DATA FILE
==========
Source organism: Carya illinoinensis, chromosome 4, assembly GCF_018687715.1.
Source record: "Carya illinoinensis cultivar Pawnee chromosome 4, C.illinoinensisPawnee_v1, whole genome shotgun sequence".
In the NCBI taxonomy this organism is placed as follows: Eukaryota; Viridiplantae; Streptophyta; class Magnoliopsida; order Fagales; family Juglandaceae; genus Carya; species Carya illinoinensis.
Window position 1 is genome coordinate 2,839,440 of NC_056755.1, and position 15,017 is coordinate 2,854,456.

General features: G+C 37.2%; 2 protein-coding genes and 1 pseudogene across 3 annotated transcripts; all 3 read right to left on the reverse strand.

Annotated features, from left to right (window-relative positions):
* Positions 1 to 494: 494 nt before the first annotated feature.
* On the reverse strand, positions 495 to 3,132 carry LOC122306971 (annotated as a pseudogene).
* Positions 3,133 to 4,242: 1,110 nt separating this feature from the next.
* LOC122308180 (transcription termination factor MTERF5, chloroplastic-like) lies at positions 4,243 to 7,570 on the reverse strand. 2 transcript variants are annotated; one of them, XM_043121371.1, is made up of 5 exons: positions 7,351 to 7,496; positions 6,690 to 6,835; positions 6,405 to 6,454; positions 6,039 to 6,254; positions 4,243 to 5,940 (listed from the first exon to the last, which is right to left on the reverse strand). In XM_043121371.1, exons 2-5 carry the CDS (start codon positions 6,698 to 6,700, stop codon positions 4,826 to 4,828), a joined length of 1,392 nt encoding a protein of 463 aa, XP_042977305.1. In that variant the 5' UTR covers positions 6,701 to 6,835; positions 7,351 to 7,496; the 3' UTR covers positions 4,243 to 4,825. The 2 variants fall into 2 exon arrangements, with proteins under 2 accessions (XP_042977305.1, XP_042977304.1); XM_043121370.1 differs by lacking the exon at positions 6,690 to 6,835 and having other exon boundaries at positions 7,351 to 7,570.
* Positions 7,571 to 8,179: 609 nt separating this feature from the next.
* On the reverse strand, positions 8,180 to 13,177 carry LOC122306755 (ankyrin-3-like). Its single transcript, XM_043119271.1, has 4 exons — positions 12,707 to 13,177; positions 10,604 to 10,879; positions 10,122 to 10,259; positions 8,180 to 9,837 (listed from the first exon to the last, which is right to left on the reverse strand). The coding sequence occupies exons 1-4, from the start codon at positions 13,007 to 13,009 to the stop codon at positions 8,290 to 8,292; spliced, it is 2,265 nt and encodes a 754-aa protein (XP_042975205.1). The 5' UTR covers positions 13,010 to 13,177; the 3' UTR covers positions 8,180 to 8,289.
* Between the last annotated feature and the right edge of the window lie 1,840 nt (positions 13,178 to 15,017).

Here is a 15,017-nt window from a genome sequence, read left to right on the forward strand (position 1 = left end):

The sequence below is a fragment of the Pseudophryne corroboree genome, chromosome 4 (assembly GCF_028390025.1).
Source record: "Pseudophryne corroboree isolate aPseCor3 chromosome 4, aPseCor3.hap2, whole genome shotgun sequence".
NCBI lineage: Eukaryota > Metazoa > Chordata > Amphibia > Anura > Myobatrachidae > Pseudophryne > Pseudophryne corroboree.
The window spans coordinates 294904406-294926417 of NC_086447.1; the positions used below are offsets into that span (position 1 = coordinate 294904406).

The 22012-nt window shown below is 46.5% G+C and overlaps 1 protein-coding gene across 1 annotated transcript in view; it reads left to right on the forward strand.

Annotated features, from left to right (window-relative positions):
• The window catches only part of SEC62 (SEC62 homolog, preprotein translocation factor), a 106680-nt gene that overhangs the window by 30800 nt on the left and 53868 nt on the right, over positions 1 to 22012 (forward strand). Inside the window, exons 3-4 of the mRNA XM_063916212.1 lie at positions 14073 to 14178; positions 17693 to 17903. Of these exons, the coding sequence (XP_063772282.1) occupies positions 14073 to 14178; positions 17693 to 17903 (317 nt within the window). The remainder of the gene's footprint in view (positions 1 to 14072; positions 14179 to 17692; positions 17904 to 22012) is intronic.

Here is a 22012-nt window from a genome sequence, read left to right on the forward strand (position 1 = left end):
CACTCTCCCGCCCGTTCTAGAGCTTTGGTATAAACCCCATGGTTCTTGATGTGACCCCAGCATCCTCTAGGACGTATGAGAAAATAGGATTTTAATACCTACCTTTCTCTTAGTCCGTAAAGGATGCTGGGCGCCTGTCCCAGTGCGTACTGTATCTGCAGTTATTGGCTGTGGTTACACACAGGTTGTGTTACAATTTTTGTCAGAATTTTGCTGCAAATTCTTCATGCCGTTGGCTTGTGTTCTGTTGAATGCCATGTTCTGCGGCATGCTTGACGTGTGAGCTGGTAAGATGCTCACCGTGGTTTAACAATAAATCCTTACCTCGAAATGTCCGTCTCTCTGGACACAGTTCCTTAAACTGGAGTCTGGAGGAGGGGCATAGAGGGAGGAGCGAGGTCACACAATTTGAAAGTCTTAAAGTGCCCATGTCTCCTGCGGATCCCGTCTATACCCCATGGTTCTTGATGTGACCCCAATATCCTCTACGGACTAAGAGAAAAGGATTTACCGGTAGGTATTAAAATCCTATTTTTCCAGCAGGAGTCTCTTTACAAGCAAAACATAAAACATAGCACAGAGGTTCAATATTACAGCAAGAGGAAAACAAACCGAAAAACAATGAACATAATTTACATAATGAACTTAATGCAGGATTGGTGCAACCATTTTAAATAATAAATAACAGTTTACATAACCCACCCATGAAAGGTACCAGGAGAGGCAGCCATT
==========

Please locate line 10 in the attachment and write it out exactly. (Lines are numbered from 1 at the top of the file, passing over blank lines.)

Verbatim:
* LOC122308180 (transcription termination factor MTERF5, chloroplastic-like) lies at positions 4,243 to 7,570 on the reverse strand. 2 transcript variants are annotated; one of them, XM_043121371.1, is made up of 5 exons: positions 7,351 to 7,496; positions 6,690 to 6,835; positions 6,405 to 6,454; positions 6,039 to 6,254; positions 4,243 to 5,940 (listed from the first exon to the last, which is right to left on the reverse strand). In XM_043121371.1, exons 2-5 carry the CDS (start codon positions 6,698 to 6,700, stop codon positions 4,826 to 4,828), a joined length of 1,392 nt encoding a protein of 463 aa, XP_042977305.1. In that variant the 5' UTR covers positions 6,701 to 6,835; positions 7,351 to 7,496; the 3' UTR covers positions 4,243 to 4,825. The 2 variants fall into 2 exon arrangements, with proteins under 2 accessions (XP_042977305.1, XP_042977304.1); XM_043121370.1 differs by lacking the exon at positions 6,690 to 6,835 and having other exon boundaries at positions 7,351 to 7,570.